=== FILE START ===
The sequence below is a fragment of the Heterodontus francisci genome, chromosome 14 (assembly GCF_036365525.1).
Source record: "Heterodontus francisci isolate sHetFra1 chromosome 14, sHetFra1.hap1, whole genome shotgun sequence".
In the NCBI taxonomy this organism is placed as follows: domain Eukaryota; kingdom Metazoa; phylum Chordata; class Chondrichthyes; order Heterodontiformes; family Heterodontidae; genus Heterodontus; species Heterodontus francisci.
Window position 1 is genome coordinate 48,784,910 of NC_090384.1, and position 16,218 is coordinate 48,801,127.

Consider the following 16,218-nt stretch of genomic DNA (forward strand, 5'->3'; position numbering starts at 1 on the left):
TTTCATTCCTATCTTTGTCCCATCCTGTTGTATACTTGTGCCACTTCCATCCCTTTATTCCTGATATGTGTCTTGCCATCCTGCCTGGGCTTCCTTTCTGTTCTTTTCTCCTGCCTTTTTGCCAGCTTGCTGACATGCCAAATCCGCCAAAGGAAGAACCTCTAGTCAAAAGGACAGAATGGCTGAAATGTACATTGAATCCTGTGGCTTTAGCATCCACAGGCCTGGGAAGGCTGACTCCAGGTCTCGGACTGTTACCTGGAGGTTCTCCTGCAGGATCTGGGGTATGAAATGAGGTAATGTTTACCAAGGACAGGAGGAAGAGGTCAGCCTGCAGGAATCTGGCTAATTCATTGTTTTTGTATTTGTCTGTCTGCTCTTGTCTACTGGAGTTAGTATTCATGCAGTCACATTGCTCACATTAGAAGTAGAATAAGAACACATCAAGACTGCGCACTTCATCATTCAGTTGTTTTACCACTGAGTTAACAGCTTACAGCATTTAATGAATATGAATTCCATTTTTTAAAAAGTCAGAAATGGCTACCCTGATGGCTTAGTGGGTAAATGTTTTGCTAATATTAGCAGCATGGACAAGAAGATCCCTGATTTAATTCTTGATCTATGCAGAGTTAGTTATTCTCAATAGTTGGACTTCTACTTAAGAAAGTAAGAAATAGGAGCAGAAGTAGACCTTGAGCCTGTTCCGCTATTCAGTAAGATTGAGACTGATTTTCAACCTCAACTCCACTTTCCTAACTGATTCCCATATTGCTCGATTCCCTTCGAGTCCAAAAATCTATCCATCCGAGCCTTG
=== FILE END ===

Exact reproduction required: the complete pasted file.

The sequence below is a fragment of the Heterodontus francisci genome, chromosome 14 (assembly GCF_036365525.1).
Source record: "Heterodontus francisci isolate sHetFra1 chromosome 14, sHetFra1.hap1, whole genome shotgun sequence".
In the NCBI taxonomy this organism is placed as follows: domain Eukaryota; kingdom Metazoa; phylum Chordata; class Chondrichthyes; order Heterodontiformes; family Heterodontidae; genus Heterodontus; species Heterodontus francisci.
Window position 1 is genome coordinate 48,784,910 of NC_090384.1, and position 16,218 is coordinate 48,801,127.

Consider the following 16,218-nt stretch of genomic DNA (forward strand, 5'->3'; position numbering starts at 1 on the left):
TTTCATTCCTATCTTTGTCCCATCCTGTTGTATACTTGTGCCACTTCCATCCCTTTATTCCTGATATGTGTCTTGCCATCCTGCCTGGGCTTCCTTTCTGTTCTTTTCTCCTGCCTTTTTGCCAGCTTGCTGACATGCCAAATCCGCCAAAGGAAGAACCTCTAGTCAAAAGGACAGAATGGCTGAAATGTACATTGAATCCTGTGGCTTTAGCATCCACAGGCCTGGGAAGGCTGACTCCAGGTCTCGGACTGTTACCTGGAGGTTCTCCTGCAGGATCTGGGGTATGAAATGAGGTAATGTTTACCAAGGACAGGAGGAAGAGGTCAGCCTGCAGGAATCTGGCTAATTCATTGTTTTTGTATTTGTCTGTCTGCTCTTGTCTACTGGAGTTAGTATTCATGCAGTCACATTGCTCACATTAGAAGTAGAATAAGAACACATCAAGACTGCGCACTTCATCATTCAGTTGTTTTACCACTGAGTTAACAGCTTACAGCATTTAATGAATATGAATTCCATTTTTTAAAAAGTCAGAAATGGCTACCCTGATGGCTTAGTGGGTAAATGTTTTGCTAATATTAGCAGCATGGACAAGAAGATCCCTGATTTAATTCTTGATCTATGCAGAGTTAGTTATTCTCAATAGTTGGACTTCTACTTAAGAAAGTAAGAAATAGGAGCAGAAGTAGACCTTGAGCCTGTTCCGCTATTCAGTAAGATTGAGACTGATTTTCAACCTCAACTCCACTTTCCTAACTGATTCCCATATTGCTCGATTCCCTTCGAGTCCAAAAATCTATCCATCCGAGCCTTG